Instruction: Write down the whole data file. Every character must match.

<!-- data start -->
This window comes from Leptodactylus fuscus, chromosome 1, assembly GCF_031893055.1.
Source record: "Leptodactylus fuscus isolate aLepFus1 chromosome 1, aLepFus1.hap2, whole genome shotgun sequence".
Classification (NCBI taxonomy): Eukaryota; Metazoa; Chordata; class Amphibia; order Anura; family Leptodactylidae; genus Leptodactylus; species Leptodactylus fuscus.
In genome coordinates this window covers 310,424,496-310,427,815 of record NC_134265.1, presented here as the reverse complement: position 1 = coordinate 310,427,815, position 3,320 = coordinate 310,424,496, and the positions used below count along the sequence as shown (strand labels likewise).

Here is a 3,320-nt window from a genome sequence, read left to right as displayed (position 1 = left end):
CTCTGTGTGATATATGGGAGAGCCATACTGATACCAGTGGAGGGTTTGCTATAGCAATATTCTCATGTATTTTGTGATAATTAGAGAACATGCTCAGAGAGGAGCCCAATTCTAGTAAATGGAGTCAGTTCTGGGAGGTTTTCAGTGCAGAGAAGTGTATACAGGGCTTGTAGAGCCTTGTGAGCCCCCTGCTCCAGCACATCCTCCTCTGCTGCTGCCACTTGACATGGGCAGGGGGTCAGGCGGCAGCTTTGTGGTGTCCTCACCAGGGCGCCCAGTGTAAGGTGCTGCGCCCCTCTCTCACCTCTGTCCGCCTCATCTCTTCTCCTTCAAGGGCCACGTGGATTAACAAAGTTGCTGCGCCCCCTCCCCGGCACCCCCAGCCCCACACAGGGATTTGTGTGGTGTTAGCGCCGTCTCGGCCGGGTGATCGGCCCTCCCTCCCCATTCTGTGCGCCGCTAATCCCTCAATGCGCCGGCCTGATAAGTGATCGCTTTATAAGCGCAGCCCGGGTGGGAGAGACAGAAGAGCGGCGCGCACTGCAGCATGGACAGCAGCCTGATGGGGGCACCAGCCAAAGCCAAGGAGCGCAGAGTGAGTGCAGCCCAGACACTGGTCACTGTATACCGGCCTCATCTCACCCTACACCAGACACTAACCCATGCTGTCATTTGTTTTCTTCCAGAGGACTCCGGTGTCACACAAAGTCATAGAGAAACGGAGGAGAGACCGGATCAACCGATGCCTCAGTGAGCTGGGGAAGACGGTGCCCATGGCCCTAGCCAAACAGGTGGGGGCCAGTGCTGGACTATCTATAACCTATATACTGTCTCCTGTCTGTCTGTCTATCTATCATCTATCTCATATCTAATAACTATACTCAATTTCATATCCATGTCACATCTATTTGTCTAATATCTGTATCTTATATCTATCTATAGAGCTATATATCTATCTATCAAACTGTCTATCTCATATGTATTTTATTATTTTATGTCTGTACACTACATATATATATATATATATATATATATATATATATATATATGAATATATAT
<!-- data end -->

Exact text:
This window comes from Leptodactylus fuscus, chromosome 1, assembly GCF_031893055.1.
Source record: "Leptodactylus fuscus isolate aLepFus1 chromosome 1, aLepFus1.hap2, whole genome shotgun sequence".
Classification (NCBI taxonomy): Eukaryota; Metazoa; Chordata; class Amphibia; order Anura; family Leptodactylidae; genus Leptodactylus; species Leptodactylus fuscus.
In genome coordinates this window covers 310,424,496-310,427,815 of record NC_134265.1, presented here as the reverse complement: position 1 = coordinate 310,427,815, position 3,320 = coordinate 310,424,496, and the positions used below count along the sequence as shown (strand labels likewise).

Here is a 3,320-nt window from a genome sequence, read left to right as displayed (position 1 = left end):
CTCTGTGTGATATATGGGAGAGCCATACTGATACCAGTGGAGGGTTTGCTATAGCAATATTCTCATGTATTTTGTGATAATTAGAGAACATGCTCAGAGAGGAGCCCAATTCTAGTAAATGGAGTCAGTTCTGGGAGGTTTTCAGTGCAGAGAAGTGTATACAGGGCTTGTAGAGCCTTGTGAGCCCCCTGCTCCAGCACATCCTCCTCTGCTGCTGCCACTTGACATGGGCAGGGGGTCAGGCGGCAGCTTTGTGGTGTCCTCACCAGGGCGCCCAGTGTAAGGTGCTGCGCCCCTCTCTCACCTCTGTCCGCCTCATCTCTTCTCCTTCAAGGGCCACGTGGATTAACAAAGTTGCTGCGCCCCCTCCCCGGCACCCCCAGCCCCACACAGGGATTTGTGTGGTGTTAGCGCCGTCTCGGCCGGGTGATCGGCCCTCCCTCCCCATTCTGTGCGCCGCTAATCCCTCAATGCGCCGGCCTGATAAGTGATCGCTTTATAAGCGCAGCCCGGGTGGGAGAGACAGAAGAGCGGCGCGCACTGCAGCATGGACAGCAGCCTGATGGGGGCACCAGCCAAAGCCAAGGAGCGCAGAGTGAGTGCAGCCCAGACACTGGTCACTGTATACCGGCCTCATCTCACCCTACACCAGACACTAACCCATGCTGTCATTTGTTTTCTTCCAGAGGACTCCGGTGTCACACAAAGTCATAGAGAAACGGAGGAGAGACCGGATCAACCGATGCCTCAGTGAGCTGGGGAAGACGGTGCCCATGGCCCTAGCCAAACAGGTGGGGGCCAGTGCTGGACTATCTATAACCTATATACTGTCTCCTGTCTGTCTGTCTATCTATCATCTATCTCATATCTAATAACTATACTCAATTTCATATCCATGTCACATCTATTTGTCTAATATCTGTATCTTATATCTATCTATAGAGCTATATATCTATCTATCAAACTGTCTATCTCATATGTATTTTATTATTTTATGTCTGTACACTACATATATATATATATATATATATATATATATATATATATATGAATATATAT